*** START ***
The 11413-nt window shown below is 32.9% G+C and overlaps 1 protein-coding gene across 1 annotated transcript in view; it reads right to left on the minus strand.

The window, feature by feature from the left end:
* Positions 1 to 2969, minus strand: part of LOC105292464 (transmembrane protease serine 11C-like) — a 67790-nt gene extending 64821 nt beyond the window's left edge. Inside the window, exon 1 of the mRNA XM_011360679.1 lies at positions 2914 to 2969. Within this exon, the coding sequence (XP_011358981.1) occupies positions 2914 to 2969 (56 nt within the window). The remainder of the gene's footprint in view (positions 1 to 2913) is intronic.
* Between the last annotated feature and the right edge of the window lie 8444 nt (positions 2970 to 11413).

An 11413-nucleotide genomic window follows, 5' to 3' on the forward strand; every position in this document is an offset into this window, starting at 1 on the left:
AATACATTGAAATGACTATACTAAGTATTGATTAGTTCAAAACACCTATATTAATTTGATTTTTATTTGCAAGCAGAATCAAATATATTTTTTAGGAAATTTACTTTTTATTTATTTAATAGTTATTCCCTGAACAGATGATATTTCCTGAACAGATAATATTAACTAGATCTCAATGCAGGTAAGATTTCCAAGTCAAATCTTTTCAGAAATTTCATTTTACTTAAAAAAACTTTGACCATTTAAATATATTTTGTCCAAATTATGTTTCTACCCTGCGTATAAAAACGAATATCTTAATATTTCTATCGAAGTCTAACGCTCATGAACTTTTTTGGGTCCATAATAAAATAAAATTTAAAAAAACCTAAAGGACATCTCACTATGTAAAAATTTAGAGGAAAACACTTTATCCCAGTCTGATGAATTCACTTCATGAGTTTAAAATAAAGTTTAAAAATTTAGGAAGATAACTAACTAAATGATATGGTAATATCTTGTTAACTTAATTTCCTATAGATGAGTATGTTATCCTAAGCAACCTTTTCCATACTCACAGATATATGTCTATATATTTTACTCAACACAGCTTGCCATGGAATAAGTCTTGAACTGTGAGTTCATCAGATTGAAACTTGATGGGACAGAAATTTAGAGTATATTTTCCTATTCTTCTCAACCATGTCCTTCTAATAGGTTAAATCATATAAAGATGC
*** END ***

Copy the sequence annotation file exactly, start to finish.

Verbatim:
The 11413-nt window shown below is 32.9% G+C and overlaps 1 protein-coding gene across 1 annotated transcript in view; it reads right to left on the minus strand.

The window, feature by feature from the left end:
* Positions 1 to 2969, minus strand: part of LOC105292464 (transmembrane protease serine 11C-like) — a 67790-nt gene extending 64821 nt beyond the window's left edge. Inside the window, exon 1 of the mRNA XM_011360679.1 lies at positions 2914 to 2969. Within this exon, the coding sequence (XP_011358981.1) occupies positions 2914 to 2969 (56 nt within the window). The remainder of the gene's footprint in view (positions 1 to 2913) is intronic.
* Between the last annotated feature and the right edge of the window lie 8444 nt (positions 2970 to 11413).

An 11413-nucleotide genomic window follows, 5' to 3' on the forward strand; every position in this document is an offset into this window, starting at 1 on the left:
AATACATTGAAATGACTATACTAAGTATTGATTAGTTCAAAACACCTATATTAATTTGATTTTTATTTGCAAGCAGAATCAAATATATTTTTTAGGAAATTTACTTTTTATTTATTTAATAGTTATTCCCTGAACAGATGATATTTCCTGAACAGATAATATTAACTAGATCTCAATGCAGGTAAGATTTCCAAGTCAAATCTTTTCAGAAATTTCATTTTACTTAAAAAAACTTTGACCATTTAAATATATTTTGTCCAAATTATGTTTCTACCCTGCGTATAAAAACGAATATCTTAATATTTCTATCGAAGTCTAACGCTCATGAACTTTTTTGGGTCCATAATAAAATAAAATTTAAAAAAACCTAAAGGACATCTCACTATGTAAAAATTTAGAGGAAAACACTTTATCCCAGTCTGATGAATTCACTTCATGAGTTTAAAATAAAGTTTAAAAATTTAGGAAGATAACTAACTAAATGATATGGTAATATCTTGTTAACTTAATTTCCTATAGATGAGTATGTTATCCTAAGCAACCTTTTCCATACTCACAGATATATGTCTATATATTTTACTCAACACAGCTTGCCATGGAATAAGTCTTGAACTGTGAGTTCATCAGATTGAAACTTGATGGGACAGAAATTTAGAGTATATTTTCCTATTCTTCTCAACCATGTCCTTCTAATAGGTTAAATCATATAAAGATGC